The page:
Gluten is one of the substances that pets rarely form an allergy to, although many food companies present gluten-free food as the solution to your pet’s allergies. No evidence sufficiently indicates that grain-free food is better for pets with allergies, however. Each individual pet with allergy symptoms has to be tested to identify their particular allergy, and gluten-free food cannot cure all allergic animals. Even corn, which is often relegated to simply a filler ingredient, is not a harmful ingredient to animals and can actually be beneficial unless a certain animal is allergic to it.

Signs Of Pet Food Allergies

In cats, food allergies are evident from skin lesions that form and burst, causing itching and further wounds from scratching. Additionally, the fur coat becomes shorter or starts to thin due to an allergy. Other pets also experience itching, loss of appetite and skin rashes or wounds. Gastrointestinal discomfort can happen as well with symptoms such as vomiting or diarrhea.

How To Treat Pet Food Allergies

Instead of turning to a food labeled gluten-free or allergen-free, consult your veterinarian about a diet trial. They will help you decide the course of action to evaluate your pet’s diet. Elimination trials are best guided by a professional. Usually, the food to which your pet is allergic has been in their diet for about two years, which means the ingredient is a familiar one. Typically, you will limit your pet to a diet of a new protein and carbohydrate source that is different from their current food. You should also remove any other flavored additives, like treats or rawhide, from your pet’s diet. Even chew toys can disrupt an elimination trial.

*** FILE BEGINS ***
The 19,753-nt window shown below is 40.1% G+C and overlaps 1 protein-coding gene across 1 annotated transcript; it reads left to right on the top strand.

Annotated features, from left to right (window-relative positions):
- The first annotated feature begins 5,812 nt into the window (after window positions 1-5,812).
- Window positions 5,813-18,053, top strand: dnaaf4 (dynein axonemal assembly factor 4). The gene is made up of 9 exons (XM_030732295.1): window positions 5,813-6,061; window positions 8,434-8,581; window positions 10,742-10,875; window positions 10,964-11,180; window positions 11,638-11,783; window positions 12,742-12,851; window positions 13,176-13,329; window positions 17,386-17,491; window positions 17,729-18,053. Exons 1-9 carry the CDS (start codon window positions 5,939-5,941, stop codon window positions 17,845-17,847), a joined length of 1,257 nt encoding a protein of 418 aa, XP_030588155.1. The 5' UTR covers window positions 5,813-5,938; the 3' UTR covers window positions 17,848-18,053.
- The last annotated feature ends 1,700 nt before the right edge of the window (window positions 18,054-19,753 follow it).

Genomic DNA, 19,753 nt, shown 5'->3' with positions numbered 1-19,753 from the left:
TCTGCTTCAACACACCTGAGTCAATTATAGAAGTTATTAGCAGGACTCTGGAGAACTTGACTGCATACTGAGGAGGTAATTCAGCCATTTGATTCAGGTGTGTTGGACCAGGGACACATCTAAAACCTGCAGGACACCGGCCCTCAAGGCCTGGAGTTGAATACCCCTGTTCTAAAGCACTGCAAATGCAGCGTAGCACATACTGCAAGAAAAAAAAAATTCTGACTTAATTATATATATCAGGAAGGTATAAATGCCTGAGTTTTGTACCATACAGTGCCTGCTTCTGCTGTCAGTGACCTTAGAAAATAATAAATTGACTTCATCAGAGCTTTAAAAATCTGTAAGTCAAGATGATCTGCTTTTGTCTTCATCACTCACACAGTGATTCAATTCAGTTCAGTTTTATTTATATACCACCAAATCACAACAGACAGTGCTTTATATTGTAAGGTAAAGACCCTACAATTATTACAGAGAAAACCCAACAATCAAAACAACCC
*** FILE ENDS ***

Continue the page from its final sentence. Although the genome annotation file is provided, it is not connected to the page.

Consult Your Veterinarian

Preventative measures and treatment methods differ for each pet, but your veterinarian can assist you in with the best plan for your pet. A professional’s opinion is the deciding factor on what is causing the allergic reaction in your pet. Whether your pet has a food, environmental or flea allergy, your vet can help relieve your pet’s itchy skin and reduce the chances of future reactions.

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Shallowford Animal Hospital and The Pet Spa at Shallowford are dedicated to the exceptional, compassionate care your pet deserves. Pets hold a very special place in our families, and we treat yours like our own.